North Korea Speaks out On Ruined Military Cooperation with Uganda

UPDF soldiers.

North Korea Speaks out On Ruined Military Cooperation with Uganda


The government of the Democratic Peoples’ Republic of Korea (DPRK) has for the first spoken about Uganda’s sudden withdrawal of military cooperation.

A spokesman for the Foreign Ministry of the DPRK has declared that North Korea is in response withdrawing from Uganda as per the agreement signed by the two countries.

It should be remembered that last month, the government announced that Kampala will cut military ties with Pyongyang.

For a long time, the two countries have enjoyed a cordial diplomatic relationship that North Korea offered military training to Ugandan police in addition to offering aid, advisors and training pilots.

Foreign Affairs minister Sam Kutesa while addressing journalists at State House Entebbe declared that, “Following the UN sanctions, we are disengaging our relations with North Korea. We do not support proliferation of nuclear weapons.”

DPRK government has said that their country’s cooperation with Uganda started at the request of the Ugandan government long ago and has given substantial help to the country.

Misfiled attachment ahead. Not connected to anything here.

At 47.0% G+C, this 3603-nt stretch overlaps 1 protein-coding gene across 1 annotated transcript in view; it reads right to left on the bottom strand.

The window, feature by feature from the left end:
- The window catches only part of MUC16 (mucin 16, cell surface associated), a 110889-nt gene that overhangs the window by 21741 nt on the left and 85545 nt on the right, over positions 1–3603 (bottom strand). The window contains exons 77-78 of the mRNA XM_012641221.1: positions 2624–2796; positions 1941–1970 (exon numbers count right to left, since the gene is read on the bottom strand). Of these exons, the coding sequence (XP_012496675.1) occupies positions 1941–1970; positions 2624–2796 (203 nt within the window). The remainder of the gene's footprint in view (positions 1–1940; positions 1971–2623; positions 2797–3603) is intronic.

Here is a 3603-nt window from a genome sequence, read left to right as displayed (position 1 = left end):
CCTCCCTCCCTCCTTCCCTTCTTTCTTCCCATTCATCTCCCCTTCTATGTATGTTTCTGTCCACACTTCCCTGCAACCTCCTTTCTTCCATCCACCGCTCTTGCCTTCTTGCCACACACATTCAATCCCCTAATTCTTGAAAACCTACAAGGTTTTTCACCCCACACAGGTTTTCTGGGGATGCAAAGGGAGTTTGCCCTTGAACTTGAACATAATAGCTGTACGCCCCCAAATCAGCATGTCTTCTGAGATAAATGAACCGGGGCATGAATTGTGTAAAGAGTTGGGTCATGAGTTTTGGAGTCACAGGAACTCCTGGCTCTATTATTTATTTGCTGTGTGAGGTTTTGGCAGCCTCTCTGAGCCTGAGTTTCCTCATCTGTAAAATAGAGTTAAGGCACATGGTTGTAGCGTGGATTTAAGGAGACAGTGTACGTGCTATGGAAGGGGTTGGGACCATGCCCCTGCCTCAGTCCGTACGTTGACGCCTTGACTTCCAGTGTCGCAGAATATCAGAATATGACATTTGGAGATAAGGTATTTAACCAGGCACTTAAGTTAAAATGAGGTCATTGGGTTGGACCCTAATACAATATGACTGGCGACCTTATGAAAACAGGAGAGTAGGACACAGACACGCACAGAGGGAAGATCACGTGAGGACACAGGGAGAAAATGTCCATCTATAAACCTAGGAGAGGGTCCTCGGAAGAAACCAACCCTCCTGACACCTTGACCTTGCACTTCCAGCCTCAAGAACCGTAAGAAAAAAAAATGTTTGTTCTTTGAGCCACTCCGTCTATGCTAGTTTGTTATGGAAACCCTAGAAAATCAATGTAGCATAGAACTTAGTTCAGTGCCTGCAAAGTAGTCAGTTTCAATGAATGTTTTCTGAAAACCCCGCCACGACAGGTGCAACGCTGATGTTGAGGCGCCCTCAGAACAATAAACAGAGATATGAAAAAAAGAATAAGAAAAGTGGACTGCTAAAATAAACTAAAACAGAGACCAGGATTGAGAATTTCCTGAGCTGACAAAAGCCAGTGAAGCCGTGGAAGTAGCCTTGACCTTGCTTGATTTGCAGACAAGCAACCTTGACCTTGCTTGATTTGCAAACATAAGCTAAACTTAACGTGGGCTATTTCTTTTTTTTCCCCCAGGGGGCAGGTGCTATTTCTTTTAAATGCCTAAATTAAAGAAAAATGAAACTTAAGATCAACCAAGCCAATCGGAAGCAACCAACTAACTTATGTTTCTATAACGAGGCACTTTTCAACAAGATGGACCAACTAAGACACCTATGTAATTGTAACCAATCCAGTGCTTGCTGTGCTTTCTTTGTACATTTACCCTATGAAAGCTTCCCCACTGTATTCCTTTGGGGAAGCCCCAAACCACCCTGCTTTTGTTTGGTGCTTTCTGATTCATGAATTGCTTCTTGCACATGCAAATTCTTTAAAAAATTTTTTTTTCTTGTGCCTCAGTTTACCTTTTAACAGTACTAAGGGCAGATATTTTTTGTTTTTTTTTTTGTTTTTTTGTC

“As a relevant contract has expired, the personnel of the DPRK are now withdrawing themselves from the country according to an agreement between the two countries,” DPRK spokesperson said in a statement.

“Nevertheless, the U.S. is giving an impression that Uganda has ceased its cooperation with the DPRK under the pressure of the former. This is indeed ridiculous.”

Recently, an assistant secretary of the U.S. Department of State reportedly said that African countries should break off all their relations with the DPRK if they are to evade the “nuclear threat.”

In response, DPRK government has blamed U.S. for instigating African countries to sever relations with the DPRK in what it referred to as a clumsy trick that the U.S. seeks to tarnish the image of the DPRK and sow discord between the DPRK and African countries through all sorts of paradoxes and estrangement moves.

“The traditions of friendship and cooperation between the DPRK and African countries are long-standing and historical ones that were forged and have developed since the early period of the struggle for independence and the building of new society in those countries. They are being further consolidated through mutually beneficial cooperation based on independence, equality and mutual respect,” the statement reads.

It adds, “The U.S. act of openly instigating African countries to sever relations with the DPRK is bound to go belly-up under strong denunciation of the countries in the region as it is a blatant interference in the internal affairs of sovereign states standing for independence.”

DPRK has vowed to invariably boost its traditional friendly and cooperative relations with African countries in the idea of its foreign policy-independence, peace and friendship.

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